Consciousness, Free Will, and Moral Responsibility

Authored by: Gregg D. Caruso

The Routledge Handbook Of Consciousness

Print publication date:  March  2018
Online publication date:  March  2018

Print ISBN: 9781138936218
eBook ISBN: 9781315676982
Adobe ISBN:

10.4324/9781315676982-7

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Abstract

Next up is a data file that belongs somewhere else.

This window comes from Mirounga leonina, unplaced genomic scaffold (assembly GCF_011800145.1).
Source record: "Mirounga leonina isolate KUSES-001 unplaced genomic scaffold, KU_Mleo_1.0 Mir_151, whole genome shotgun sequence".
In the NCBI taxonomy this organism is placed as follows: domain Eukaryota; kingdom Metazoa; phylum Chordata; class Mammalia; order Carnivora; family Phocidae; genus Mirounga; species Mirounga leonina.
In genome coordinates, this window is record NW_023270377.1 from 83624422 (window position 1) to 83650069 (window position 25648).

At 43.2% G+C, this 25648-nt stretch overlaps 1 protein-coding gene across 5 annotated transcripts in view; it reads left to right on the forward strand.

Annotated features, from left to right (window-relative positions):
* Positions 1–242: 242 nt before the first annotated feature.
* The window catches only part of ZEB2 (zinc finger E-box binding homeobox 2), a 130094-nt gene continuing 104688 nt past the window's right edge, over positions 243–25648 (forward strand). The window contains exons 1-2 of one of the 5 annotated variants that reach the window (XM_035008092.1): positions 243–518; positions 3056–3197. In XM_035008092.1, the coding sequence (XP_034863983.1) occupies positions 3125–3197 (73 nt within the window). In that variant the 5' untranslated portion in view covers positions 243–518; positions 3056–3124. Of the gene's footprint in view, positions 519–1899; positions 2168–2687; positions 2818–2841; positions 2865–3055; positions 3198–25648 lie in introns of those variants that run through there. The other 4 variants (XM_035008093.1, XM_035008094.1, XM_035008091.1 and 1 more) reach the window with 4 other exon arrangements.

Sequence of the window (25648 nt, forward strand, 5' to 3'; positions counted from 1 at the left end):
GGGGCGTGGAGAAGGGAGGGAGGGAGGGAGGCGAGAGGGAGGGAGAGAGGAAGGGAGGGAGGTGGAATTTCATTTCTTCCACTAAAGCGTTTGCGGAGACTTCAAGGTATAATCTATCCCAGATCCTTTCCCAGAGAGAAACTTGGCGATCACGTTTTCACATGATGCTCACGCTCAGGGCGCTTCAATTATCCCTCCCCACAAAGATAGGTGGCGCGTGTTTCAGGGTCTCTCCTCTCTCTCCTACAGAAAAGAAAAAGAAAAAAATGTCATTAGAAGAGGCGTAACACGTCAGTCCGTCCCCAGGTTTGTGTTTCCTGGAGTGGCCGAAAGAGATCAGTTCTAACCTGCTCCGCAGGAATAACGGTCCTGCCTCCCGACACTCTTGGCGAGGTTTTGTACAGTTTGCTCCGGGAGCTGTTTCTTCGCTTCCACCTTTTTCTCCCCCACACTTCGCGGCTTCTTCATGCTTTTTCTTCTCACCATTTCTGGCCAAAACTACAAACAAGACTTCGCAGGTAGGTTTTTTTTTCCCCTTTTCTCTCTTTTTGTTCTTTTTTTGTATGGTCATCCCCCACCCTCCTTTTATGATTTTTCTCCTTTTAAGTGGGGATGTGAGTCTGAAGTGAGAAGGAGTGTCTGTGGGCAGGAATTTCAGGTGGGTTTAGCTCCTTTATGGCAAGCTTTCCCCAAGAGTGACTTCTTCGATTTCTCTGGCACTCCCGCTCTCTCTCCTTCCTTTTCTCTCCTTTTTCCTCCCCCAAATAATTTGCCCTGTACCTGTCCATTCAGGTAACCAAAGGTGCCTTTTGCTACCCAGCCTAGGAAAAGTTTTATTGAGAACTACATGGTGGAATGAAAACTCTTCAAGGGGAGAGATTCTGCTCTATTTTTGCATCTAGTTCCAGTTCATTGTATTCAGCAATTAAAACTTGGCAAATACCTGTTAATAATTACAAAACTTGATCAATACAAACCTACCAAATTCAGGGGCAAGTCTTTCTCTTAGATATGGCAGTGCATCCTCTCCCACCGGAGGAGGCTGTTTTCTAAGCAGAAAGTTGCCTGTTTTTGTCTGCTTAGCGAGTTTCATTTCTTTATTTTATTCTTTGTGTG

In recent decades, with advances in the behavioral, cognitive, and neurosciences, the idea that patterns of human behavior may ultimately be due to factors beyond our conscious control has increasingly gained traction and renewed interest in the age-old problem of free will. To properly assess what, if anything, these empirical advances can tell us about free will and moral responsibility, we first need to get clear on the following questions: Is consciousness necessary for free will? If so, what role or function must it play? For example, are agents morally responsible for actions and behaviors that are carried out automatically or without conscious control or guidance? Are they morally responsible for actions, judgments, and attitudes that are the result of implicit biases or situational features of their surroundings of which they are unaware? Clarifying the relationship between consciousness and free will is imperative if we want to evaluate the various arguments for and against free will.

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